My stereo bass rig.
Playing bass again.
Gibson Ripper or Fender Jaguar Bass
Zvex Fuzz Factory
Dwarfcraft Dream Mangler
EHX Big Muff Pi
Earthquaker Devices Ghost Echo
4x10 Ampeg Cab
2x15 Fender Bassman Cab
This is the Squier J Mascis Jazzmaster. I have yet to play this guitar, but it seems alot of younger kids on Tumblr are pretty astounded by it. As I said, I have not played it, but at the end of the day, its a fucking Squier. It’s not the greatest guitar ever, and it doesn’t have incredible tone. It’s made for dirt cheap so it can be sold in mass quantities at a cheap price. I think its great that they made a Jazzmaster that is affordable, and if I was 18 and had a shitty job, I would be stoked to own one, but calm down….its a Squier.
You’d be surprised, man. Squier have upped their game considerably in the last couple years. My very first guitar was a MIJ Squier and it still sounds and plays amazing to this day. Granted most Squiers are made in Indonesia (with the lower end ones made in China), you’re getting a great guitar for the money. Many artists are actually releasing exclusive Squier signatures, and playing them. This last year, I came into a situation where I chose a Squier over a Fender. I was looking for a cheaper Jaguar to buy and upgrade a lot, so of course I picked up the Fender Blacktop Jag. I played it and liked it, other than the covered humbuckers and stoptail bridge. As soon as I put it back though, I noticed a Squier Vintage Modified Jag and it sparked my curiosity. I played it, went home, and ordered it. The point is, it just sounded better. The neck had a nasty, thick vintage tint done to it and the frets needed to be dressed, it had a Strat input jack, and it had a weird Danelectro bridge. I have changed most of those things now and it is my main guitar to this day. I just couldn’t justify spending $200 more for a name when the Squier sounded better. The thing is, higher-end Squiers have better electronics than most MIM Fenders. I not saying that they even compare to American or Japanese Fenders, but I think you should definitely play it and see what you think.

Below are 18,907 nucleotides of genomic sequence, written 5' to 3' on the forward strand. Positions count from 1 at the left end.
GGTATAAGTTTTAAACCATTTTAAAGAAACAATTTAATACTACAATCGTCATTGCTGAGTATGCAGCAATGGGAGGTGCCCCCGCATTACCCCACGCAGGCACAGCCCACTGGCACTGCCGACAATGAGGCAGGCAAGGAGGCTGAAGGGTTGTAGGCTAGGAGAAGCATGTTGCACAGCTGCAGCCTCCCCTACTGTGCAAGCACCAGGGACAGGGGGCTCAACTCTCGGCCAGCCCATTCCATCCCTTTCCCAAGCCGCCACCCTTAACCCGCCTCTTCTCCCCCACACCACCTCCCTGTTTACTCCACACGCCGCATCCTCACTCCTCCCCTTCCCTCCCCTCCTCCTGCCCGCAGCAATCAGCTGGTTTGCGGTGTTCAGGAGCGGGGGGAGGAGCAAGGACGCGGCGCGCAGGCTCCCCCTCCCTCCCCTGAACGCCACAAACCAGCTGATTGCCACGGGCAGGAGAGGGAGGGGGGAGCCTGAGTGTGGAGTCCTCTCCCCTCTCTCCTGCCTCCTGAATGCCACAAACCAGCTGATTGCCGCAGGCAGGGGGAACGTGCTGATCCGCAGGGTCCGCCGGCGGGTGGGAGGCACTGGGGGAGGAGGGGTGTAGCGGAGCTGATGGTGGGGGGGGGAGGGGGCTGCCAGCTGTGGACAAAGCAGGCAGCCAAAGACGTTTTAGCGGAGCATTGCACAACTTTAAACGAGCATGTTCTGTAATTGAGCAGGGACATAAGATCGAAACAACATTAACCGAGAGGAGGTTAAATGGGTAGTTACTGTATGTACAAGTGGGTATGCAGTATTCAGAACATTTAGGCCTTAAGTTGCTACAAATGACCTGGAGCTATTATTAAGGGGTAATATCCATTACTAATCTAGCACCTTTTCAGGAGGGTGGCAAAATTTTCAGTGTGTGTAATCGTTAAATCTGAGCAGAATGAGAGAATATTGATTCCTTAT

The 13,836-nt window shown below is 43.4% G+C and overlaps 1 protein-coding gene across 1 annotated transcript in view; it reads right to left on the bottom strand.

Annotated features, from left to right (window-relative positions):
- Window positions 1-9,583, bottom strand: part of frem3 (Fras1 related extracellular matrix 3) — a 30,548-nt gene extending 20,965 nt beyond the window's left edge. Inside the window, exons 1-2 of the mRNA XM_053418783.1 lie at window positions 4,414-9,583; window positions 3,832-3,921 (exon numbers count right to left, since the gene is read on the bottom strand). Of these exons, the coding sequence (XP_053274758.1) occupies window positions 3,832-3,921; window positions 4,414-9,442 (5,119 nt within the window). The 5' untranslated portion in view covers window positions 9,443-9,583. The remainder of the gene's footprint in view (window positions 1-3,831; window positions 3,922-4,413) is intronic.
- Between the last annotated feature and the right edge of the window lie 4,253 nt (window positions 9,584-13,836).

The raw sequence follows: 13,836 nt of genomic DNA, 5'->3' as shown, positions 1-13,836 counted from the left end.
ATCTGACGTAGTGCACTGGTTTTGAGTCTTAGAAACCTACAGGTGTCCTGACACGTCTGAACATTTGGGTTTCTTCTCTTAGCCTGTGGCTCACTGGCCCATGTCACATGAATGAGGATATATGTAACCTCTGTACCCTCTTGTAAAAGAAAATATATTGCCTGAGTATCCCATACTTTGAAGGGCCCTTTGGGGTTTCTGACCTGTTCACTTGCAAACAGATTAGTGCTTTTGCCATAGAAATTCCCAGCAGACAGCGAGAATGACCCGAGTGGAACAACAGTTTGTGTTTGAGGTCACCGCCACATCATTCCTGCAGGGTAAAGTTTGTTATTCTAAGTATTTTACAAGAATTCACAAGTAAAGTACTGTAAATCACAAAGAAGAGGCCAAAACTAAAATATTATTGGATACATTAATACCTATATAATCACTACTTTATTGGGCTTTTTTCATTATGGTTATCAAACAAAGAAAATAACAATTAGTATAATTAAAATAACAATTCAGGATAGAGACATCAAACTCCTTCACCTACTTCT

I have just confirmed the purchase of one of these, a Gibson Grabber, but the one I am buying is not just any Gibson Grabber.
The Gibson Grabber I will have in my hands at the end of this month used to belong to Brian McTernan, a record producer who owns a studio called Salad Days Studios.
Many of you may not be familiar with either the person or his studio, but I have been a fan of his work for almost a decade, roughly the amount of time that I have harboured an obsession with the long discontinued Grabber model of the Gibson bass range. Also Salad Days Studios is one of the places on my list of about 15 studios where I wish to have a chance to at least visit before I die.
Now Brian McTernan has produced and been involved with the making of a number of pretty fantastic albums by some pretty brilliant artists. These include bands like:
- Cave In
- Circa Survive
- Darkest Hour
- The Movielife
- Sky Eats Airplane
- We Are The Ocean